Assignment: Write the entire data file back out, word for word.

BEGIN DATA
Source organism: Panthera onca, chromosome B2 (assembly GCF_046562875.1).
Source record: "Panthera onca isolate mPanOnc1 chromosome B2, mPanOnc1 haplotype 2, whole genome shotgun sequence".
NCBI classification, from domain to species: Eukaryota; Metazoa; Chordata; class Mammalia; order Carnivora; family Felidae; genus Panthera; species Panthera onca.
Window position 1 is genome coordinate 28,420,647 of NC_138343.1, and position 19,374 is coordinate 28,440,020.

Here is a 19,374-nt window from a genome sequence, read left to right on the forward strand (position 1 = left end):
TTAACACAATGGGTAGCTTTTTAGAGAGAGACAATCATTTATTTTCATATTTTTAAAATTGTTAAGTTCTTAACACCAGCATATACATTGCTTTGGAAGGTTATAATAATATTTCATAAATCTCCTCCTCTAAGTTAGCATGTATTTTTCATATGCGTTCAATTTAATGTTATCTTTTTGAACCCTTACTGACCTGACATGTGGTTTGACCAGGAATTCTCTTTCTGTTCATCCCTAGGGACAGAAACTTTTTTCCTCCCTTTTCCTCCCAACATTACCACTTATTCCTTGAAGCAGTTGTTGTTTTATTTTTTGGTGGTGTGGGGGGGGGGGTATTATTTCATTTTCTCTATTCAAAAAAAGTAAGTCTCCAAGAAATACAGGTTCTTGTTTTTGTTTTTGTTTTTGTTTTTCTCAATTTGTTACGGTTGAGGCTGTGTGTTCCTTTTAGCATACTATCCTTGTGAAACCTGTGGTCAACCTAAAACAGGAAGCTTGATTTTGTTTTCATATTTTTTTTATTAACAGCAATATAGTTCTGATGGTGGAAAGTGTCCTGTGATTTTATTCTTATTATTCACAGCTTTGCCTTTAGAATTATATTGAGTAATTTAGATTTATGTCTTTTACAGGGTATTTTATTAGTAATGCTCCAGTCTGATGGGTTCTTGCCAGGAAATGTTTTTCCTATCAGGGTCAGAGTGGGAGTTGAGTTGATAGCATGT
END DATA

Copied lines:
Source organism: Panthera onca, chromosome B2 (assembly GCF_046562875.1).
Source record: "Panthera onca isolate mPanOnc1 chromosome B2, mPanOnc1 haplotype 2, whole genome shotgun sequence".
NCBI classification, from domain to species: Eukaryota; Metazoa; Chordata; class Mammalia; order Carnivora; family Felidae; genus Panthera; species Panthera onca.
Window position 1 is genome coordinate 28,420,647 of NC_138343.1, and position 19,374 is coordinate 28,440,020.

Here is a 19,374-nt window from a genome sequence, read left to right on the forward strand (position 1 = left end):
TTAACACAATGGGTAGCTTTTTAGAGAGAGACAATCATTTATTTTCATATTTTTAAAATTGTTAAGTTCTTAACACCAGCATATACATTGCTTTGGAAGGTTATAATAATATTTCATAAATCTCCTCCTCTAAGTTAGCATGTATTTTTCATATGCGTTCAATTTAATGTTATCTTTTTGAACCCTTACTGACCTGACATGTGGTTTGACCAGGAATTCTCTTTCTGTTCATCCCTAGGGACAGAAACTTTTTTCCTCCCTTTTCCTCCCAACATTACCACTTATTCCTTGAAGCAGTTGTTGTTTTATTTTTTGGTGGTGTGGGGGGGGGGGTATTATTTCATTTTCTCTATTCAAAAAAAGTAAGTCTCCAAGAAATACAGGTTCTTGTTTTTGTTTTTGTTTTTGTTTTTCTCAATTTGTTACGGTTGAGGCTGTGTGTTCCTTTTAGCATACTATCCTTGTGAAACCTGTGGTCAACCTAAAACAGGAAGCTTGATTTTGTTTTCATATTTTTTTTATTAACAGCAATATAGTTCTGATGGTGGAAAGTGTCCTGTGATTTTATTCTTATTATTCACAGCTTTGCCTTTAGAATTATATTGAGTAATTTAGATTTATGTCTTTTACAGGGTATTTTATTAGTAATGCTCCAGTCTGATGGGTTCTTGCCAGGAAATGTTTTTCCTATCAGGGTCAGAGTGGGAGTTGAGTTGATAGCATGT